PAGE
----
[Strawbale] Bales for Haiti

paul paul psheraton at hotmail...
Sat Feb 20 17:49:51 CET 2010

I have no idea about the amout of humidity that tropical Haiti experiences, I would be more concerned about how the strawbale structures will stand up to the frequent flooding that Haiti can experience.

  "The hope for the project that started this thread, is to get one 
 strawbale building built before the April rains begin"  

Presumably  strawbale buildings built in the United States must pass building regulations designed to withstand local enviromental and climatic conditions. Under what building standards will the Haiti structures be built  to take into count the conderable challenges posed by local deforestation, soil erosion, earthquakes, hurricanes and especially flooding?

from wikipedia:
 "In 1925, Haiti was lush, with 60% of its original forest 
covering the lands and mountainous regions. Since then, the population 
has cut down an estimated 98% of its original forest cover for use as 
fuel for cookstoves, and in the process has destroyed fertile farmland 
soils, contributing to desertification.[61]
In addition to soil erosion, deforestation
 has caused periodic flooding, as seen on 17 September 2004. Earlier 
that year in May, floods had killed over 3,000 people on Haiti's 
southern border with the Dominican Republic.[62]

In 2004, tropical storm Jeanne skimmed the north 
coast of Haiti, leaving 3,006 people dead in flooding and mudslides,
 mostly in the city of Gonaïves.[63]

Haiti was again pummeled by tropical storms in late August and early 
September 2008. The storms – Tropical Storm Fay, Hurricane Gustav, Hurricane Hanna and Hurricane
 Ike – all produced heavy winds and rain in Haiti. Due to weak soil 
conditions throughout Haiti, the country’s mountainous terrain, and the 
devastating coincidence of four storms within less than four weeks, 
valley and lowland areas throughout the country experienced massive 
flooding. Casualties proved difficult to count because the storm 
diminished human capacity and physical resources for such record 
keeping. Bodies continued to surface as the flood waters receded. A 10 
September 2008 source listed 331 dead and 800,000 in need of 
humanitarian aid.

> Date: Sat, 20 Feb 2010 08:34:21 -0700
> From: derek at unm...
> To: max at permalot...; strawbale at amper....muni.cz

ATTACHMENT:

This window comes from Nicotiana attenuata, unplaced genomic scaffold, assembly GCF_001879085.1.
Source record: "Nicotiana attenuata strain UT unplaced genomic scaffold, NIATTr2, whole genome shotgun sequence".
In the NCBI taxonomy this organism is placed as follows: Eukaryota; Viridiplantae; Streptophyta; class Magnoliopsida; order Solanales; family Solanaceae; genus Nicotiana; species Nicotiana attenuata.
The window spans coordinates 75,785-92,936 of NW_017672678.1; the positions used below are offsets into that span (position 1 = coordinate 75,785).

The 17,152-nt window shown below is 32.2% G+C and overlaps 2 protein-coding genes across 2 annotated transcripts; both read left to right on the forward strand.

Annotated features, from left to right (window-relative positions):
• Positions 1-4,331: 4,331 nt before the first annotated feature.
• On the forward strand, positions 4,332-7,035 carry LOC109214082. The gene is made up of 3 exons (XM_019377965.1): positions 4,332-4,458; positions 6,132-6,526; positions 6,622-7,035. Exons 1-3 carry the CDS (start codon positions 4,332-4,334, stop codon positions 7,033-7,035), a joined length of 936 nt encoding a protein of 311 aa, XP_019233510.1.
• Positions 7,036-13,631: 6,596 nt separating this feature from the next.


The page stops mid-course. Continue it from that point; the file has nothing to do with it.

> Subject: Re: [Strawbale] Bales for Haiti
> Hi, Max,
> It's a challenge exchanging information with a bunch of different 
> folks in different places and on different lists.  I will paste below 
> a response that I made on the GSBN strawbale list.  Before that, I 
> will respond to a few small points in your message.
> > I'm seriously concerned about the idea of using S.B. in Haiti.
> Me too.  However, we will try it.  We have some climate data, now, 
> from the Port Au Prince area, and its temperature and humidity levels 
> are lower than summer norms for much of the southeastern and south 
> central United States.  There has been no international outcry 
> against strawbale building in those locations, and no frightening 
> failures reported.  Much of our problem in assessing the risks in 
> Haiti is that few of us have tropical living experience.
> Max says, "My result for small family shelters the building of 1000's 
> of simple rectangular shelters out of bamboo re-enforced (in hexagon 
> grids!) cob, with light weight roof structures with fair overhang and 
> significantly 2 doors: [snip]
> I still haven't heard from BWB what is wrong with this reasoning and 
> suggestion"
> I think it is a good idea, as I have stated.  We have also said that 
> we are interested in collaborating and supporting you and others 
> wanting to build with earth.  That's still true.  We are not 
> interested in picking the one and only "best" idea, but rather trying 
> a number of things where there is energy and enthusiasm of a project 
> leader.
> The report from Patrick contains the incorrect assertion that Haiti 
> has no grain agriculture.  This is incorrect.  Haiti grows a lot of 
> rice, although they no longer are a net exporter.  Someone (Max?) 
> felt that all straw should go back into the fields.  My view is that 
> the amount of straw removed for a pilot strawbale building project is 
> miniscule.  If the technique has no merit, then it will end there.
> A negative view has been expressed that I and others have an attitude 
> that "strawbale is the best solution for everything."  My favoring of 
> a strawbale experiment in this case is based primarily on its 
> potential for earthquake survival of the residents.  Earthquakes 
> caused the current disaster, and are first in my mind when 
> considering rebuilding technologies.